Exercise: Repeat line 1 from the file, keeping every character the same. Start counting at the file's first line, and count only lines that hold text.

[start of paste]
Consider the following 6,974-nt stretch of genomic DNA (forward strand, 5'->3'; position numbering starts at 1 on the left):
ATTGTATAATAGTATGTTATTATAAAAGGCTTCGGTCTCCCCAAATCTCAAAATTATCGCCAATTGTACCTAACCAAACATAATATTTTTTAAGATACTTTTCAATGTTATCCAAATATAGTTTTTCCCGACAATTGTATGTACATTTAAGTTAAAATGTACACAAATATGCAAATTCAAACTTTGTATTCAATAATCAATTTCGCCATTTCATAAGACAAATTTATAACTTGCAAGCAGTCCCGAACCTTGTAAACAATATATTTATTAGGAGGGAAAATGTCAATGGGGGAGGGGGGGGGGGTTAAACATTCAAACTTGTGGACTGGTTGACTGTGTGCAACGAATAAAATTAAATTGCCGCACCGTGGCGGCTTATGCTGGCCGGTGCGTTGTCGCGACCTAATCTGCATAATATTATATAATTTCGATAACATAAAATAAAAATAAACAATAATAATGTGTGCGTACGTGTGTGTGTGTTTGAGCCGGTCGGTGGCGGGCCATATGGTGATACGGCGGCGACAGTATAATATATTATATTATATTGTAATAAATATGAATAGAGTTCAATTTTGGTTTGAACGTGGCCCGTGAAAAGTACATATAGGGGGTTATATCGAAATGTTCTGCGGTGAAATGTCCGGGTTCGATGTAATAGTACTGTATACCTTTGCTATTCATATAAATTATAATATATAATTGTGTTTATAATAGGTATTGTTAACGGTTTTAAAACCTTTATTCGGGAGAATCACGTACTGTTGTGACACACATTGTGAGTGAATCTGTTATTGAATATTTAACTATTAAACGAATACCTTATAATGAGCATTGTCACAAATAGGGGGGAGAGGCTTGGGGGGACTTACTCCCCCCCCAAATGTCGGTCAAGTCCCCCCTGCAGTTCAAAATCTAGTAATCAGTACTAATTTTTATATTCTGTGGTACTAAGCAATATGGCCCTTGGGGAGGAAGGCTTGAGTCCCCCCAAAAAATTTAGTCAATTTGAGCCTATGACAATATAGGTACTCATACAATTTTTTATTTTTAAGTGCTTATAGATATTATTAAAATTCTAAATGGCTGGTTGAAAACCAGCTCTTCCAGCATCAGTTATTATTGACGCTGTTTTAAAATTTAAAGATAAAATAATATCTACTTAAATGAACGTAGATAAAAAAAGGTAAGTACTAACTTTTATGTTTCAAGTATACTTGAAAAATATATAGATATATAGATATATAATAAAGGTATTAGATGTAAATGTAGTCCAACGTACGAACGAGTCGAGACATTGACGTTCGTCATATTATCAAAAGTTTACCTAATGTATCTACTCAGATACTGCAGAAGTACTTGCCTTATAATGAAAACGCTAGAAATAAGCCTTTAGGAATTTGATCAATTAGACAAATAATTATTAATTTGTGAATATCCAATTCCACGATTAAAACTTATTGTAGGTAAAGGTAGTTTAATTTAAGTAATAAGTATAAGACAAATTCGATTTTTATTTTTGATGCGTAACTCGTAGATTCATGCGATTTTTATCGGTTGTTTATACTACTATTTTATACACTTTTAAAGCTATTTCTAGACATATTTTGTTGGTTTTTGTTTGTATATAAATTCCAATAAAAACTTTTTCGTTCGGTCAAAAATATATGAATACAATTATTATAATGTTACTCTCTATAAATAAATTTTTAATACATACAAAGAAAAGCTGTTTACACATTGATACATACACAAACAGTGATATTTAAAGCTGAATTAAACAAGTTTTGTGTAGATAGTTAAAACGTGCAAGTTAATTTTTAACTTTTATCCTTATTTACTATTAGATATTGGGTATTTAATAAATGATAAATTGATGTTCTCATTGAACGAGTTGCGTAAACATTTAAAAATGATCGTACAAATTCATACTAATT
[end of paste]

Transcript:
Consider the following 6,974-nt stretch of genomic DNA (forward strand, 5'->3'; position numbering starts at 1 on the left):